I got the first K question right. I actually thought it was easy. I feel like such a law nerd.

I always think of FOB S/B as:

FOB S = Free shipping for the S.
Which means B paid for shipping.
So the truck is B's agent.
So once S delivers to the truck (B's agent), his liability shifts. 
[my own personal mailbox rule!]   ;)
losin' sleep, gainin' knowledge.

Sparkz1920

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Re: Memoirs of a Bar Examinee
« Reply #76 on: May 17, 2007, 12:07:08 AM »
I wanna say B

Probably loud n wrong though

I wanna say B because the plaintiff proved no negligence on the defendants part

ě

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Re: Memoirs of a Bar Examinee
« Reply #77 on: May 17, 2007, 04:02:27 AM »
C.  I think it can be inferred.  Res ipsa loquitur, right?  Properly parked cars don't just roll down hills. Let the jury weigh the evidence. Alternatively, B.

Hmm, well it could be a technical problem with the car, such as the parking break failing - in which case I can't really see how you consider it negligence if he wasn't aware of the problem, or if the problem occured while he wasn't in the car.

From a complete lay person perspective, I got a feeling this potentially exculpatory solution would point in the direction of D)... but who knows, not me. My 'logic' is that even though the plaintiff did not prove negligence, a jury would be likely to infer it.

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Re: Memoirs of a Bar Examinee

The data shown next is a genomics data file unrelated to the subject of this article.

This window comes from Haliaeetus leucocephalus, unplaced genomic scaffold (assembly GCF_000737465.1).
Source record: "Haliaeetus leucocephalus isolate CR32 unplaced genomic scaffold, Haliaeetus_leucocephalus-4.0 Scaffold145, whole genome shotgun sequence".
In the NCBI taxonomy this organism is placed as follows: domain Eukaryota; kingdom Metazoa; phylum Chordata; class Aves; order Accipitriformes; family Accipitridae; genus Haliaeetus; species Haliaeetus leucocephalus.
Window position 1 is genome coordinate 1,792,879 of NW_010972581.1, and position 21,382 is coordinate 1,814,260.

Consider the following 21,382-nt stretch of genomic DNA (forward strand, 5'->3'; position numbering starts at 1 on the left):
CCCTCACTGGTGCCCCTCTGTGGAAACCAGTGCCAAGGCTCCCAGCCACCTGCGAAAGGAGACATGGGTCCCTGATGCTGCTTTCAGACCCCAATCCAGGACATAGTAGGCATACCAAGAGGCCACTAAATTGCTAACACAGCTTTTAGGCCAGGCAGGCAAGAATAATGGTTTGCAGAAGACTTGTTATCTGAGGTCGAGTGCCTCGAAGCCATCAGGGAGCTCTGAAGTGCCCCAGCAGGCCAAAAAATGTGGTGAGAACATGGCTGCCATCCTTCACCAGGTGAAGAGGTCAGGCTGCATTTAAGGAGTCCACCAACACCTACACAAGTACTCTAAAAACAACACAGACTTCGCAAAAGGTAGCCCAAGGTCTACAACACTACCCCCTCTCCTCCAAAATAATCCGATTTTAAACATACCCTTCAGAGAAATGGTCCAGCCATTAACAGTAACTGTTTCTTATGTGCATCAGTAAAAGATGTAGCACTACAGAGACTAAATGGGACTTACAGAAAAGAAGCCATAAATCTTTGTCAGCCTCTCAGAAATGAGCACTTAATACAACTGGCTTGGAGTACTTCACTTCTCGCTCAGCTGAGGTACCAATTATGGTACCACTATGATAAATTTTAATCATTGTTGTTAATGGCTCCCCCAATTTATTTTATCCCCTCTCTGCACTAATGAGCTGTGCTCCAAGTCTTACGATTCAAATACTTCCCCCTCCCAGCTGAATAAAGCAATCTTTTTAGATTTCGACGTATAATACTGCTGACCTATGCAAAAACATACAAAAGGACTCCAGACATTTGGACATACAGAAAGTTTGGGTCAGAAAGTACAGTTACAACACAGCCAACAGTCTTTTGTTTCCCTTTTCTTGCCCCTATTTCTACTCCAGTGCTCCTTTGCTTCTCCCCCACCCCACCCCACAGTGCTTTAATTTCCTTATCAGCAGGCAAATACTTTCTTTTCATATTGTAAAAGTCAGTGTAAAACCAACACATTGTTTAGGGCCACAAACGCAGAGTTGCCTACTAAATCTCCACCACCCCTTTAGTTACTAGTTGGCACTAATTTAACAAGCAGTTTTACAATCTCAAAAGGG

« Reply #78 on: May 19, 2007, 06:10:53 PM »
C.  I think it can be inferred.  Res ipsa loquitur, right?  Properly parked cars don't just roll down hills. Let the jury weigh the evidence. Alternatively, B.

That's correct. The answer is C. Its a definite case of res ipsa.

For the 0L's, res ipsa loquitur is latin for "the thing speaks for itself" - its a tort law doctrine that allows a jury to infer negligence where you don't quite have all the pieces to the puzzle in situations where negligence must have happened because things ordinarily wouldn't have ended up how they did unless somebody was negligenct - like the car rolling down the hill.
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Charles H. Houston

ě

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Re: Memoirs of a Bar Examinee
« Reply #79 on: May 19, 2007, 07:10:11 PM »
So, even if it was caused by a technical problem with the car, it would still be considered negligence?